After the party ends, Donna brings up working together again and tells Cameron it means a lot that she asked. “I think in some ways I’ve probably been waiting for years to hear that,” says Donna, before admitting it’s probably the surest way to screw-up what they do have now. But, that doesn’t stop them from visiting the old Mutiny offices. The ensuing scene reveals just how much these two have matured and learned from their pasts. A logo for Phoenix, the hypothetical company they’d create, appears above their heads as they imagine what would happen if they worked together again. They realize they’d butt heads again, the company would fold eventually, but this time they wouldn’t let it break them.

Meanwhile, Haley listens to a tape of her father’s voice as she sits down at her computer to work on that project, and Gordon’s calming words sum up one of the show’s main themes. “Whatever’s burning you up now, just know it will fade. Every problem feels big in the moment, but Gordon, you know better,” he says. “So just stay focused on just being, being, and try to look up from your computer every once and a while.” That last part is essential and sums up the series’ progression, too. With each year, Halt and Catch Fire became less about the tech, it looked up from its metaphorical computer more and more, and recognized that connecting with people might be hard but it’s also important. But alas, both of them acknowledge they don’t have any ideas now.

The next morning, Cameron and Donna get breakfast. Once they finish, Cameron waits outside for Donna, who stays behind to pay the check. Inspiration strikes Donna as they look around. “Cameron, I have an idea,” she says. A smile creeps across Cameron’s face. This ending feels more than earned. The entire season has been about these two finding their way back to each other after their big rift; from only being able to connect with each other via their creations (Donna playing Pilgrim and Cameron writing code for Rover) to where we leave them at the end of the series: working together again.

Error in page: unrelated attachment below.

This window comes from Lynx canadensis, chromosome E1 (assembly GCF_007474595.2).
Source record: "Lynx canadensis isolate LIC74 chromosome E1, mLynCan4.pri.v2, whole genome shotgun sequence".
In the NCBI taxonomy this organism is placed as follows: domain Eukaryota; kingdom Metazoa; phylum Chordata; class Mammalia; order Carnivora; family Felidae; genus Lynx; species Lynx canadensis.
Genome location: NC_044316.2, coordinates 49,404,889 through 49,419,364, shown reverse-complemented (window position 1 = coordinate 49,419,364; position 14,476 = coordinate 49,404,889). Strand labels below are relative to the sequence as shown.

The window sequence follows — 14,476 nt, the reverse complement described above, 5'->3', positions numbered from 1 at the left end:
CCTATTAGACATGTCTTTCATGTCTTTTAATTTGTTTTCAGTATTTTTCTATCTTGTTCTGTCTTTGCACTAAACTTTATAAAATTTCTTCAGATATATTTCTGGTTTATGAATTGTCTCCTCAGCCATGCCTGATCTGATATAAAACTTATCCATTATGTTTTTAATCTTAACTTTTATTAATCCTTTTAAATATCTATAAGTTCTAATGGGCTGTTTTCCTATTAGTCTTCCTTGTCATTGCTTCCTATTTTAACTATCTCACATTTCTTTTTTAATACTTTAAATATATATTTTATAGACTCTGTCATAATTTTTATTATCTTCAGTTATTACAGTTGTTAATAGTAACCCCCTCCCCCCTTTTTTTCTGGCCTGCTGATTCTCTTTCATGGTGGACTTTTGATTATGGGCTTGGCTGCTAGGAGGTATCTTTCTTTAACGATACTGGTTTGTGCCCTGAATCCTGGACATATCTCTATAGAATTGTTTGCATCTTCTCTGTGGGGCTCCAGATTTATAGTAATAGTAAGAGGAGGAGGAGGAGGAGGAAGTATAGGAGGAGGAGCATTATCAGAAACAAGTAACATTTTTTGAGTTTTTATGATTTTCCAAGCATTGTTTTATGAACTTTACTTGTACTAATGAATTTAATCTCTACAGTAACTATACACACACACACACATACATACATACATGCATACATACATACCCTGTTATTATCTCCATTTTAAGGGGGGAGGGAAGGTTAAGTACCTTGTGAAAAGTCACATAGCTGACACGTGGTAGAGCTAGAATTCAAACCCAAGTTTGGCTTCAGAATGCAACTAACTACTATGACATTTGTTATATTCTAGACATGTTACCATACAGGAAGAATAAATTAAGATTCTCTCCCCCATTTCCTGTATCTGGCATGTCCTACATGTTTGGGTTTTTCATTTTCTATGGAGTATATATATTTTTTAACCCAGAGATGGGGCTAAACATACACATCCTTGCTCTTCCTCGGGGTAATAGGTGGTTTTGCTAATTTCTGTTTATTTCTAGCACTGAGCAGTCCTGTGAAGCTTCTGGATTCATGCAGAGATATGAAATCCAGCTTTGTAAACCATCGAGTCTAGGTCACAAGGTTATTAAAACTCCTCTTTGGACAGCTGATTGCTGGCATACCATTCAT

As Peter Gabriel’s “Solsbury Hill” fades in, we move on to check in with the show’s paragon of loneliness, Joe. The writers fake us out: First, we see the wheels of a sports car pull up, another callback to the pilot. We’re meant to assume Joe has returned to his old ways and is back at IBM, but no, that’s not the case. He’s actually works at a school teaching the humanities, which feels like the perfect ending for him. Joe spent most of the series obsessed with the future and believed he was a great man who could define it, but now it seems as though he’s realized that’s not the case. Maybe it’s time he put his faculty with words to help the next generation change the world. In a way, he’s fulfilling that insulting saying, “Those who can’t do, teach,” except here, we’re given the sense that there’s actually nobility in that. As the song conveys, Joe cut ties with some of his past in order to find his home. I mean, sure, he’s off on his own here, but he’s not necessarily alone nor has he forgotten the ones he left in California or his past. His office is covered with artifacts from the show’s seasons: the failed computer, the Ten of Swords card, and photos of Gordon, Cameron, and Haley.

The bell rings. Joe heads to the class, and the camera dollies in on him as he waits for his class to get settled: “Let me start by asking a question.”

Ones-and-Zeroes: 

  • Ugh, Donna’s speech is filled with so many great lines. Here’s one: “The project gets us to the people, because it’s people that got me where I am.”
  • Another quote from that speech: “I am a partner by trade and a mother and a sister by design. I am so proud to be on this journey with you.”
  • “This is good. Now everyone knows you were the crazy one,” Donna to Cameron after she falls in the pool.
  • One of the funniest moments in the episode is when Donna and Cameron learn Haley dumped her boyfriend and acknowledge that they both sometimes wonder if Haley’s gay.

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  • TV Show
seasons
  • 4
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Premiere
  • 06/01/14
Status
  • In Season